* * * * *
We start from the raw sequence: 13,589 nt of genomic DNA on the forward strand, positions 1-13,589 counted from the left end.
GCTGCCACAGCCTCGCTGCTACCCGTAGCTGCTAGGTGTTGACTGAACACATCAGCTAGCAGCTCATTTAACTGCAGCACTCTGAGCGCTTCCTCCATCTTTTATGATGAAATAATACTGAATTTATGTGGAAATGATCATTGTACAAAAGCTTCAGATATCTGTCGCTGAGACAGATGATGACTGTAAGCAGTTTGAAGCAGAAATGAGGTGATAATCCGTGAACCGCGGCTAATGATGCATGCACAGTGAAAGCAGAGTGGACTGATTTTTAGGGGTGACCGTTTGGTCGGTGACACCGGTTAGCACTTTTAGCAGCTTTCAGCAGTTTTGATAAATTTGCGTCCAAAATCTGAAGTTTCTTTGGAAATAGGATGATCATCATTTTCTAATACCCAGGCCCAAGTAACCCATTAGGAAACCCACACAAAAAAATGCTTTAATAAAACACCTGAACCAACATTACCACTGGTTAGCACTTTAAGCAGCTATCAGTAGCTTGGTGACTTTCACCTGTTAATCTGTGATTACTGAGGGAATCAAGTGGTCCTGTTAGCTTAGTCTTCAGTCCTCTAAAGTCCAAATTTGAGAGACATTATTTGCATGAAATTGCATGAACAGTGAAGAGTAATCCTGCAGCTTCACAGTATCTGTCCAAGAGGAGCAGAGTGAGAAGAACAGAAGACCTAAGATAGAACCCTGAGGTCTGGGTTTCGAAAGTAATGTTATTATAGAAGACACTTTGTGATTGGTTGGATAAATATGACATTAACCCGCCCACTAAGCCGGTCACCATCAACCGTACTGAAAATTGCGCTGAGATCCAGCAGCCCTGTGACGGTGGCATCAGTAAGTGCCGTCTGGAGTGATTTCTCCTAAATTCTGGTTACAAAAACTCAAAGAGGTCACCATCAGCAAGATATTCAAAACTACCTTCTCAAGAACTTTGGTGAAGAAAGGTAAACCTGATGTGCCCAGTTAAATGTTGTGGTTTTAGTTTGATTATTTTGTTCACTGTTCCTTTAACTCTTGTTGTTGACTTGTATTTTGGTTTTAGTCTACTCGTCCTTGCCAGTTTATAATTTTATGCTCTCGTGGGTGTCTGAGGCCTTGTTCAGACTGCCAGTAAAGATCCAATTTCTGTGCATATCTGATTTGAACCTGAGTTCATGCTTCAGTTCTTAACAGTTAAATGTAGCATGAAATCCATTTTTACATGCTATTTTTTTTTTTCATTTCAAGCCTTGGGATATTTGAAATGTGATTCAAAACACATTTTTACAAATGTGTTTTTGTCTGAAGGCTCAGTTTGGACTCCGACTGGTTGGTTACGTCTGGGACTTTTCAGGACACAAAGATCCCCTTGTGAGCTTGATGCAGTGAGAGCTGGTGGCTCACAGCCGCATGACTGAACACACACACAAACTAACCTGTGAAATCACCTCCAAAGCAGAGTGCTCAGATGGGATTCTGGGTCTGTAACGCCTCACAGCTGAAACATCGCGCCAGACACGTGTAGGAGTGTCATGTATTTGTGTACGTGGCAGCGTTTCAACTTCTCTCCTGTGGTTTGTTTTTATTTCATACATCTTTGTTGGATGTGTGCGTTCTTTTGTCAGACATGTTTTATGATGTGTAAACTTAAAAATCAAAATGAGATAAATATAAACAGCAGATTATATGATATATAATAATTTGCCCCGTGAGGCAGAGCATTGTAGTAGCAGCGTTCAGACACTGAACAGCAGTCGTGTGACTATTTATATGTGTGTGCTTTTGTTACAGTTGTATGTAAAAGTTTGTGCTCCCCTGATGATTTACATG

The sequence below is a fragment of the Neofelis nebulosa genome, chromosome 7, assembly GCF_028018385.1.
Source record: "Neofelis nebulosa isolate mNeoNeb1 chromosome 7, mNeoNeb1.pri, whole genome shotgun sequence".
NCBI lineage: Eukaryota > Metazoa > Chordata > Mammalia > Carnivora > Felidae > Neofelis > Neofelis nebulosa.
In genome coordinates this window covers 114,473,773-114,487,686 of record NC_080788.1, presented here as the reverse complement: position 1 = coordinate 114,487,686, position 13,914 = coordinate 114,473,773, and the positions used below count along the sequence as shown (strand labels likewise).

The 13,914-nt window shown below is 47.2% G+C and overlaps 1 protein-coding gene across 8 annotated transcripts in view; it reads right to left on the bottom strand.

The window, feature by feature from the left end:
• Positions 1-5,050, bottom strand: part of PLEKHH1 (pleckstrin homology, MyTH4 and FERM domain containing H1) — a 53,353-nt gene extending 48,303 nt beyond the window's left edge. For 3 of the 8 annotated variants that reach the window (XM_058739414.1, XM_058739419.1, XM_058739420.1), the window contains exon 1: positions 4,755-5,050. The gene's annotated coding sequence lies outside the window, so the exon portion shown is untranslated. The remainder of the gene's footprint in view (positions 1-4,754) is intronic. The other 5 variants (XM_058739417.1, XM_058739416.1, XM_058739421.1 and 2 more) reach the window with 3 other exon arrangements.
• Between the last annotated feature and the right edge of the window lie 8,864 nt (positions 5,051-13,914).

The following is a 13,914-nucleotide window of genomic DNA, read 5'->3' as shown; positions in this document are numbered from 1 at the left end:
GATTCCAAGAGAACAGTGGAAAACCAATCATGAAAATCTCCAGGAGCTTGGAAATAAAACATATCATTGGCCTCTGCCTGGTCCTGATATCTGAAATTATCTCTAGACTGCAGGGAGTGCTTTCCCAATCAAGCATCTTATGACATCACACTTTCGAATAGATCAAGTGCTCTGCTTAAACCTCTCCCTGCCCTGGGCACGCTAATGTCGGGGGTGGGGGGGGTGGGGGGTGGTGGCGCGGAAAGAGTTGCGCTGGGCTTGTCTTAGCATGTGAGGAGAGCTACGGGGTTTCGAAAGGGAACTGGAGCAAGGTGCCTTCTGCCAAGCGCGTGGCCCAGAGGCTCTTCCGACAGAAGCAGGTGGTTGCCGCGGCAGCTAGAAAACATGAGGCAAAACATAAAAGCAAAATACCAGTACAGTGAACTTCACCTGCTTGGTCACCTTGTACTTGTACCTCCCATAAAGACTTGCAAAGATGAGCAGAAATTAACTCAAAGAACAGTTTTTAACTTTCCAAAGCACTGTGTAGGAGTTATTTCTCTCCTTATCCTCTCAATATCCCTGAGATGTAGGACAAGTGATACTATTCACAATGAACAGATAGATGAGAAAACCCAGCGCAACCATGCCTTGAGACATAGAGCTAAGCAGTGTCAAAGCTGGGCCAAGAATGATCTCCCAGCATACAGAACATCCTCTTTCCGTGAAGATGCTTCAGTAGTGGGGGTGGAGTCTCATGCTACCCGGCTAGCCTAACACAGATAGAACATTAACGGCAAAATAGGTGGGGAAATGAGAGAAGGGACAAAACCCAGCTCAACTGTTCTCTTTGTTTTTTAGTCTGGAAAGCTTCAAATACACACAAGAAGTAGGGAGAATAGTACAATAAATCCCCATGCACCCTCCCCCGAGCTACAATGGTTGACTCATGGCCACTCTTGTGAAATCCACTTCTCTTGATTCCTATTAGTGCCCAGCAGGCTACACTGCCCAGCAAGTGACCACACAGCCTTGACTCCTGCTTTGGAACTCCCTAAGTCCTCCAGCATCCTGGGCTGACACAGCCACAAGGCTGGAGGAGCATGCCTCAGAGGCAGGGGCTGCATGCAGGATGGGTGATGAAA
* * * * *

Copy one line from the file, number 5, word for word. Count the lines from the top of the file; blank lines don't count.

NCBI lineage: Eukaryota > Metazoa > Chordata > Mammalia > Carnivora > Felidae > Neofelis > Neofelis nebulosa.